A recent study by Taylor, Cocklin and Brown (2012) developed a six-step process to be used for the development of capacity building strategies/tools for fostering environmental champions. Figure 1 outlines the six-step process. Applying this six-step process to the study of coastal champions would provide a better understanding of the ways in which coastal champions can be fostered.
The study by Taylor, Cocklin and Brown (2012) notes that guidance provided by other research (Andersson & Bateman 2000; Meijerink & Huitema 2010; White 2006) into fostering champions has been limited. For example: a variety of leadership behaviours and tactics are suggested for use by champions, however the research does not establish if the approaches given are relevant or applicable to specific types of environmental champions working within particular contexts (Taylor, Cocklin & Brown 2012). The six-step process was designed to be generic to enable its use by environmental managers and researchers within differing work environments and may therefore be useful as a tool for fostering coastal champions.
Taylor, Cocklin and Brown’s (2012) six-step process begins with the development of a preliminary conceptual model. The model can include details such as champion attributes, champion driven leadership processes and other information that informs the development of champions as ‘effective leaders’. Findings from a study by Mumford (2012) on the role of champions in enabling science uptake into policy in the Australian coastal zone could enable a preliminary conceptual model to be developed for the fostering of this type of coastal champions.
First, the study found that 14 key characteristics were associated with the coastal champions identified:
- Effective communicator
- Extensive knowledge
- Effective Networker
- Hard Working
Second, the study identified the motivations of coastal champions as having a connection with the coast, possessing a sense of altruism and being driven by passion.
Third, the study determined a number of strategies used by coastal champions that contribute to their ability to be successful influencers of science uptake into Australian coastal policy:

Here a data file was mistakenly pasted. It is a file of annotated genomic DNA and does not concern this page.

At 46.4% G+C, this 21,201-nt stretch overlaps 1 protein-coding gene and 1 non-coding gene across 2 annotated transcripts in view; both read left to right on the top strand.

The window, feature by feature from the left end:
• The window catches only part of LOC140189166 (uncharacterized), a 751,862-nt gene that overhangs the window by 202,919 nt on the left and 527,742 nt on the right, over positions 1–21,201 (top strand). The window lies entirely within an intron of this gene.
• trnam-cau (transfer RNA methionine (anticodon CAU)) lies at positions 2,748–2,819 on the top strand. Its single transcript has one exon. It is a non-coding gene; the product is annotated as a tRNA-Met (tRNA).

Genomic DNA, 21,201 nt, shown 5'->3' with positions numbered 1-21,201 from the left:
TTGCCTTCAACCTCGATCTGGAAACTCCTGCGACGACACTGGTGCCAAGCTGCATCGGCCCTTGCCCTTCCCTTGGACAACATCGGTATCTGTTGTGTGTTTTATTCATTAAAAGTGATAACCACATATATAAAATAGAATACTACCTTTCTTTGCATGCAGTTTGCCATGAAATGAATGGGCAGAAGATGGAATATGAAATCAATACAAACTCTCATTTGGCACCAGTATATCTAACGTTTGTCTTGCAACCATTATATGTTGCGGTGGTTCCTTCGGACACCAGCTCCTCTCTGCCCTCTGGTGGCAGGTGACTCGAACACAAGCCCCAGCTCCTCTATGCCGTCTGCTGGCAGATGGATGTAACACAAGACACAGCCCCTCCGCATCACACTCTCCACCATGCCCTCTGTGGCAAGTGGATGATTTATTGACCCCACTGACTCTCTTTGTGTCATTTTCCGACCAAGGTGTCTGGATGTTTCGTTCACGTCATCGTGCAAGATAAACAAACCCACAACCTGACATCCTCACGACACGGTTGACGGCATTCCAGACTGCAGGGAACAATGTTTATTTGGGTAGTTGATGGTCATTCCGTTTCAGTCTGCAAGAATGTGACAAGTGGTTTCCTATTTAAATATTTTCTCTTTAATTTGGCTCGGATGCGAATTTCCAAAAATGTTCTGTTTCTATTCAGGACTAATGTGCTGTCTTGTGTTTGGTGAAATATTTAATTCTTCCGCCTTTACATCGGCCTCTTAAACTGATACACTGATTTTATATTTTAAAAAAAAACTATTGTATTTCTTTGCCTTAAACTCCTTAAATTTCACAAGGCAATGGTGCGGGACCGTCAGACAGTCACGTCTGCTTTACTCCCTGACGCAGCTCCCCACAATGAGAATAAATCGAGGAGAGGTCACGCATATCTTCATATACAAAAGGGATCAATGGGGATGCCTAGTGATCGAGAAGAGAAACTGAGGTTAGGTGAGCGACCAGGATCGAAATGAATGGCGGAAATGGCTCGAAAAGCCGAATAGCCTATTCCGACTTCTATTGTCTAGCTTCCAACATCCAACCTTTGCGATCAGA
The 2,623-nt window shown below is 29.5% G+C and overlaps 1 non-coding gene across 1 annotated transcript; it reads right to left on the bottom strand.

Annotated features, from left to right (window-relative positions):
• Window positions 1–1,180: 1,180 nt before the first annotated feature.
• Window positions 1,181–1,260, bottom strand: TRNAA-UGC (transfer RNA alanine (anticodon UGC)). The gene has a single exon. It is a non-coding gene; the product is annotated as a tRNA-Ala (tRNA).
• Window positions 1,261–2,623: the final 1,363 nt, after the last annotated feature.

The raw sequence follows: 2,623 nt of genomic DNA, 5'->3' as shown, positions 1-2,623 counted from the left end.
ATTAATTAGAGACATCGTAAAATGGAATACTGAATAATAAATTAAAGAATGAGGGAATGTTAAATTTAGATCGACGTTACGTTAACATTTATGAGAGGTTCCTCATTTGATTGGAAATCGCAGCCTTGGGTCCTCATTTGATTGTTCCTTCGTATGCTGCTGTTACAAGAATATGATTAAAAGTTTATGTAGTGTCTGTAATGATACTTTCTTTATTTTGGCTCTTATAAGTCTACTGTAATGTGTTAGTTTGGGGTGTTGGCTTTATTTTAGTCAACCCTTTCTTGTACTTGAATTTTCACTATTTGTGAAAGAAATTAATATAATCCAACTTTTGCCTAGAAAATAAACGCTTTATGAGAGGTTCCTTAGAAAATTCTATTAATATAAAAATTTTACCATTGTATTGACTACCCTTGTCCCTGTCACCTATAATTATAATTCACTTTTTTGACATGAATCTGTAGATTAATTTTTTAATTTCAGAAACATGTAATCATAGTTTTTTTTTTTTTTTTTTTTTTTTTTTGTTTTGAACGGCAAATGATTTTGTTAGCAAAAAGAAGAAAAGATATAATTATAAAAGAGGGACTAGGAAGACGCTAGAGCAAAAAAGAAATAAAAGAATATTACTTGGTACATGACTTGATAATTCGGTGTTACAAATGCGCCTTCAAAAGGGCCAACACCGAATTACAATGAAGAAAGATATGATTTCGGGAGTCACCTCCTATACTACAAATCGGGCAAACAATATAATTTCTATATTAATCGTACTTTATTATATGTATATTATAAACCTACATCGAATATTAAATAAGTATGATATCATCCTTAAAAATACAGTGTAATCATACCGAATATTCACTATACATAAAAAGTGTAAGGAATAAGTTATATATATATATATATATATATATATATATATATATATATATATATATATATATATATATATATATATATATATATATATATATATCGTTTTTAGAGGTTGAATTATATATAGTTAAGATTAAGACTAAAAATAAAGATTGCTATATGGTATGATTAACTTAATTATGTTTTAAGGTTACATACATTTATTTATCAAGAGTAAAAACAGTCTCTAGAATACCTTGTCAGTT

- Maintain integrity and credibility
- Be persistent
- Understand different motivations and views
- Build and maintain relationships
- Disseminate information
- Communicate effectively
- Identify and attend forums for developing relationships/networking – workshops, symposiums, conferences
- Communicate indirectly – through the media
- Communicate widely – publish in journals with wide readerships, attend conferences that are multi-disciplinary
While Mumford’s (2012) study provides the background needed to initiate Taylor, Cocklin and Brown’s six-step process, the scope of the study did not allow for the model to be tested. Further research in this area is needed in order to gain a better understanding of champions in Australian coastal management and how they can be fostered, in particular for their strategic use in influencing the use of science by decision-makers (Mumford 2012).
Andersson, LM & Bateman, TS 2000, 'Individual environmental initiative: Championing natural environmental issues in US business organizations', Academy of Management Journal, pp. 548-570.
Meijerink, S & Huitema, D 2010, 'Policy entrepreneurs and change strategies: lessons from sixteen case studies of water transitions around the globe', Ecology and Society, vol. 15, no. 2, p. 21.
Mumford, T 2012, 'The Role of Champions in Enabling Science Uptake into Policy in the Australian Coastal Zone', Discipline of Geography, Environment and Population, Honours Thesis, University of Adelaide.
Taylor, A, Cocklin, C & Brown, R 2012, 'Fostering environmental champions: A process to build their capacity to drive change', Journal of Environmental Management, vol. 98, pp. 84-97.
White, J 2006, 'Sustainable water management: Achieving a culture of change', Melbourne, Victoria: Melbourne Water.